December 07, 2009

Shopping for Trouble - Glynis Belec

(A chapter from my book: Help I Need a New Fig Leaf!)

People were bringing little children to Jesus to have him touch them, but the disciples rebuked them. When Jesus saw this, He was indignant. He said to them, “Let the little children come to me, and do not hinder them, for the kingdom of God belongs to such as these. I tell you the truth, anyone who will not receive the kingdom of God like a little child will never enter it.” And He took the children in His arms and blessed them. Mark 10:13-16

The long awaited weekend finally arrived. Shopping in the city with my delightful children promised to be filled with fun, frivolity and pleasurable purchases. I had two children, two hands, a full tank of gas and money to spend; all was well with the world.

The half hour drive to the city gave me an opportunity to proffer wisdom and reminders about honoring and obeying. I was certain God was pleased with my approach. Both little darlings nodded in agreement at my instruction and vowed to get along and listen.
Our shopping expedition was underway. As we strolled near a ladies’ wear store, a rack of marvelous sale merchandise beckoned me to take a peek. I took the bait and began fumbling through the fine array of fashionable styles.

There had to be more inside, I deduced. We entered the trendy store and I whispered clear directives to my tagalong twosome about staying close and keeping hands off the merchandise. I headed to a rack of shimmering dresses. “Mommy…I need to go to the bathroom badly!’ a little voice soon called out.

Sharply dressed sales clerks stared at me, no doubt wondering what I would do. The old bathroom excuse was my son’s finest tactic for getting me to hurry up, but it wasn’t going to work this time. I needed a few more minutes to look around. “You’ll have to wait…” I whispered and resumed my browsing.
Moments later I saw my smiling son come strolling out of an employees only door. “See. There is a restroom, Mommy.” I reiterated my earlier command to join his sister on the bench outside the fitting rooms.

A sales clerk with a pasted on smile handed me a number and, clutching two stunning outfits, I entered a fitting room close to the bench where my fidgeting pair sat.

I had barely struggled to get out of my clothes when the flimsy door burst open. “I wanna’ see, too!” My son’s voice bounced off the walls of the posh store. I inadvertently let out a scream. There I stood, red-faced in my underwear. All heads turned my way. I hauled the culprit into the now cramped change room and with gritted teeth strongly advised him to NEVER do that again.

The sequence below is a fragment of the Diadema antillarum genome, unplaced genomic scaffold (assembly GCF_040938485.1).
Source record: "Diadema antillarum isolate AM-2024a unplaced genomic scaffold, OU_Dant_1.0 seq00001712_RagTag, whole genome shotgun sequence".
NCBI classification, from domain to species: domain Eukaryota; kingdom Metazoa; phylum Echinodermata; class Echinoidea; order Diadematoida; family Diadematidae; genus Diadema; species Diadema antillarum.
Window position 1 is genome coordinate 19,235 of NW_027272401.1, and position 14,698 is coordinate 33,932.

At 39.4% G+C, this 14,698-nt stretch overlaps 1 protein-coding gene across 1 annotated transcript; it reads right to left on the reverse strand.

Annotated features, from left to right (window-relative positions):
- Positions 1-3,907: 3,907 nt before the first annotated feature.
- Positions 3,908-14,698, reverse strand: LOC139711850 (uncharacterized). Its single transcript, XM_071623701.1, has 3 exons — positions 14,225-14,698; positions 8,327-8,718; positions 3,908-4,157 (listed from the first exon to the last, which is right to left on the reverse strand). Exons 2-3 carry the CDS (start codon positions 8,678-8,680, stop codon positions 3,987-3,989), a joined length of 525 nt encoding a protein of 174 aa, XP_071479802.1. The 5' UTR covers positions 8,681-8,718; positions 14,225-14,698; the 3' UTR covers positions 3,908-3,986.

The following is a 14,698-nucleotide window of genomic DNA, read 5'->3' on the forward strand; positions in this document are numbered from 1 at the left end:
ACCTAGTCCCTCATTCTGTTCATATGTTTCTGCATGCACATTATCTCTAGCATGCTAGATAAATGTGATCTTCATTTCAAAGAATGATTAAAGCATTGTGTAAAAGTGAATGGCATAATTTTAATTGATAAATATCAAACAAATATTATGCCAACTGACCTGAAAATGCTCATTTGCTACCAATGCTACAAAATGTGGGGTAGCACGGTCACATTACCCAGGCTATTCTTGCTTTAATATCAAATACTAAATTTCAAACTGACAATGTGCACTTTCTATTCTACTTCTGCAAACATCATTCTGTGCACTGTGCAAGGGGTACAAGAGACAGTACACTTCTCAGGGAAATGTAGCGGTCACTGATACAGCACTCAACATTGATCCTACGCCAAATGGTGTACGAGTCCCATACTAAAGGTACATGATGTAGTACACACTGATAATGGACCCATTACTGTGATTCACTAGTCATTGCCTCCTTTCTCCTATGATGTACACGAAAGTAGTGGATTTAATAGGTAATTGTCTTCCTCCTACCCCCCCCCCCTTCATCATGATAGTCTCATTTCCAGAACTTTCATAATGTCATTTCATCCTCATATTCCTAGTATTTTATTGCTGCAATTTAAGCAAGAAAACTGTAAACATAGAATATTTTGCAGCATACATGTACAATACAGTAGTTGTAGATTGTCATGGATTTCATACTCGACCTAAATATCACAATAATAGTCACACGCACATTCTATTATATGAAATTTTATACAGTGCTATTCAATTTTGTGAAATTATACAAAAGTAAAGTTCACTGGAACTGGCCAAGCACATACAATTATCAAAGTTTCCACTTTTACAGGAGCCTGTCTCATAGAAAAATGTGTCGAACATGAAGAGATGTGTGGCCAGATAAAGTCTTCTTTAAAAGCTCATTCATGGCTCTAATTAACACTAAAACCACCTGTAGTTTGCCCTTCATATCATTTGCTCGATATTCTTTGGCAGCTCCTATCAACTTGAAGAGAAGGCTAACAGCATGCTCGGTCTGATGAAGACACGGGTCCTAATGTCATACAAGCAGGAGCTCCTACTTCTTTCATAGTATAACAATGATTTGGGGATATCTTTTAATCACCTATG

After a difficult struggle in the tiny cubicle (complete with son) I managed to try on one of the outfits. I stepped outside the room to see if the mirror did me any justice. “They look like pajamas!” my daughter laughed. “Ssshhh!” I hissed noticing eyes upon me again. I nipped back into the room with son in tow.

It was my daughter’s turn to get restless. She had spotted a circular revolving rack heavily laden with ‘just in’ designer clothing. I walked out of the fitting room in time to see the entire rack whiz around and fall to the floor. Fancy apparel flew in every direction. I could have screamed. My daughter did.

A thousand apologies later and short of placing sin offerings at the feet of the fuming sales clerks, I left - without frock or finery. I now had the undivided attention of the partners in crime and they could tell momma bear was not happy. “D’we hafta’ go home now?” a sheepish voice sensed the impending doom.

As I contemplated the purchase of two collars and one short leash, my heart softened. How many times had I gone to God with a sheepish voice and how many times had He forgiven me? Too often, I have embarrassed God with thoughtless words and foolish choices. Yet, He still loves me despite my imperfections and foibles.

In Psalm 127:3 we are reminded that children are a heritage from the Lord and are to be counted as blessings not burdens.

So I counted my blessings for the rest of the shopping trip. Relief was written on the faces of my dynamic duo and I was especially happy when we read the sign in the next window - CHILDREN WELCOME. I’m sure they’ll have that same sign on the gates of heaven!


  1. Glynis, what a delightful story - and such a great lesson!

  2. This was fun to read. And do I ever remember those shopping expeditions where I'd end up nursing my babies in the change room!
    Thank you for the reminder that we need to 'come as children' to God.
    Pam M.


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